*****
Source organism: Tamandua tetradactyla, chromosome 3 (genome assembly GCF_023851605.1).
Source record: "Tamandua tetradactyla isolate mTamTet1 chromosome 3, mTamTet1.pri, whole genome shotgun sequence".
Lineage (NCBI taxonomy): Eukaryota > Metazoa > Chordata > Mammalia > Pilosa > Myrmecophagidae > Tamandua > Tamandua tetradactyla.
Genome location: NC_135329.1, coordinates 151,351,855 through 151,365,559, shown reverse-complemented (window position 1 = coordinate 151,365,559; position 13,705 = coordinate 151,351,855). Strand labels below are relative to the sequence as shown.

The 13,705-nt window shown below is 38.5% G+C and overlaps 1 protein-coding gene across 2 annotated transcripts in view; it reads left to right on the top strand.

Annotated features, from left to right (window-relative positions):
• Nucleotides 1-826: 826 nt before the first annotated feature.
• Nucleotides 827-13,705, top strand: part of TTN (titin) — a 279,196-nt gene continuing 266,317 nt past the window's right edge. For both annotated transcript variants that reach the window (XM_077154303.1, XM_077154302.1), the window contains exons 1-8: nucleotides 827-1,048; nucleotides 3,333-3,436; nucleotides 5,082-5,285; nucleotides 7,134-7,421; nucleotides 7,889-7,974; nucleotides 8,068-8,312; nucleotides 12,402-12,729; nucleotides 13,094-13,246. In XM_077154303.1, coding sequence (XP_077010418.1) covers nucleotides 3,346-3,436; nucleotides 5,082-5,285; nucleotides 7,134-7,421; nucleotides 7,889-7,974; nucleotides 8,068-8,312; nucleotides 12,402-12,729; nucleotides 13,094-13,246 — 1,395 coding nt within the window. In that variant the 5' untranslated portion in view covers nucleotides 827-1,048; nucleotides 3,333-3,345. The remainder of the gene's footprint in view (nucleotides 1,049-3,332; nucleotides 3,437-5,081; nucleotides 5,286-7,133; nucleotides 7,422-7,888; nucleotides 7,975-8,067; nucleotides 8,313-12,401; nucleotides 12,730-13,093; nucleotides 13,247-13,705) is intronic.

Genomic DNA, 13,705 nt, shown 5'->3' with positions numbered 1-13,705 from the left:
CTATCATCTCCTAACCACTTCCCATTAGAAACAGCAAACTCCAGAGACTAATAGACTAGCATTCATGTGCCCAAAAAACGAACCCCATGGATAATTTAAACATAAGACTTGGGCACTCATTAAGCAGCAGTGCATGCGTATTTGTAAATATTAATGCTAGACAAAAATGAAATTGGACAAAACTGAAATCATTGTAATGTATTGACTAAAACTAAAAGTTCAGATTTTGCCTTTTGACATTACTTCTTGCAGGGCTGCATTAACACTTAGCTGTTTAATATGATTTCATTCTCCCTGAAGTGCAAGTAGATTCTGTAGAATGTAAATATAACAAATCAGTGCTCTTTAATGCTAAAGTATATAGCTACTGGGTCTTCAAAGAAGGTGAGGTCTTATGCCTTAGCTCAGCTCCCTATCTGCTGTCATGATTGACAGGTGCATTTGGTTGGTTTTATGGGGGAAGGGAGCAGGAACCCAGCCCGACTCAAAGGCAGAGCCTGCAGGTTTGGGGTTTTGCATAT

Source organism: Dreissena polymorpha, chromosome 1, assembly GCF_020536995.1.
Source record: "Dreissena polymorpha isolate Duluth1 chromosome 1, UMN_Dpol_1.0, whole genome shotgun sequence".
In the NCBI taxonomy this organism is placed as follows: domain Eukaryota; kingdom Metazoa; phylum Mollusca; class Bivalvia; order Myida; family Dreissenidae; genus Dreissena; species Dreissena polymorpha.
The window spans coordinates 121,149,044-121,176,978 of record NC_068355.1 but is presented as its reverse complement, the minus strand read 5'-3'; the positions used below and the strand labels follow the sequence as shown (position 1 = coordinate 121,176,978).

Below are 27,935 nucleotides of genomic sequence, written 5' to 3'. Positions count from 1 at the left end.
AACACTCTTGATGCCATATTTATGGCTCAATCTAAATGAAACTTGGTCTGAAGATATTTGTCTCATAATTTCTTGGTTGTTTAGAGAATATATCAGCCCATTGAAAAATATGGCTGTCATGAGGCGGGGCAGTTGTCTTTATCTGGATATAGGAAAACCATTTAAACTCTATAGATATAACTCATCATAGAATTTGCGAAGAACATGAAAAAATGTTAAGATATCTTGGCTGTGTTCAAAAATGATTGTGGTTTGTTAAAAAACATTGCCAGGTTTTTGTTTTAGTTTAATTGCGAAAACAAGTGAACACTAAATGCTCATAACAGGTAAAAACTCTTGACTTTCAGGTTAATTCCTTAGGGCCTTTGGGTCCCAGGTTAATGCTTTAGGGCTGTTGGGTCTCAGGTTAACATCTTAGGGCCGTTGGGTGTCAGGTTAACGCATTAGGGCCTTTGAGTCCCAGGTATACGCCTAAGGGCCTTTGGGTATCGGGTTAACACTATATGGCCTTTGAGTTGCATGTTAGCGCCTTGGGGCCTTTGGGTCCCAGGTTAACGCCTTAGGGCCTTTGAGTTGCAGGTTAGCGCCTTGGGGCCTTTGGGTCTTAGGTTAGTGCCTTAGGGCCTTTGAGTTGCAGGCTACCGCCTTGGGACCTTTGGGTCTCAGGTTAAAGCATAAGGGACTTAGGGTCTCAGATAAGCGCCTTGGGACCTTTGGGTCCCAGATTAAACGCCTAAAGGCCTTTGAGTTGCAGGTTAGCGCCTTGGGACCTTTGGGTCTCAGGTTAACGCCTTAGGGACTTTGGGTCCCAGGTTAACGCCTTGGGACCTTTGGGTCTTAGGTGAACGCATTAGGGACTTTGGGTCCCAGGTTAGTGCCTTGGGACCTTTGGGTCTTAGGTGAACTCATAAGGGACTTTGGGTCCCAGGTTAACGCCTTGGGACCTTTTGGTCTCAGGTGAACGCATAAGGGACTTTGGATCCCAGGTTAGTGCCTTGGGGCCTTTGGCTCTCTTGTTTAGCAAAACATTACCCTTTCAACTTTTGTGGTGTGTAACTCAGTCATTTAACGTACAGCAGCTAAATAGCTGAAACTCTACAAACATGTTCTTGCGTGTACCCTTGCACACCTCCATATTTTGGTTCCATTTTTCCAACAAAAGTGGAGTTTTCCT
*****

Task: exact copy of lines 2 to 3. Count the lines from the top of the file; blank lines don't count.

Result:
Source record: "Tamandua tetradactyla isolate mTamTet1 chromosome 3, mTamTet1.pri, whole genome shotgun sequence".
Lineage (NCBI taxonomy): Eukaryota > Metazoa > Chordata > Mammalia > Pilosa > Myrmecophagidae > Tamandua > Tamandua tetradactyla.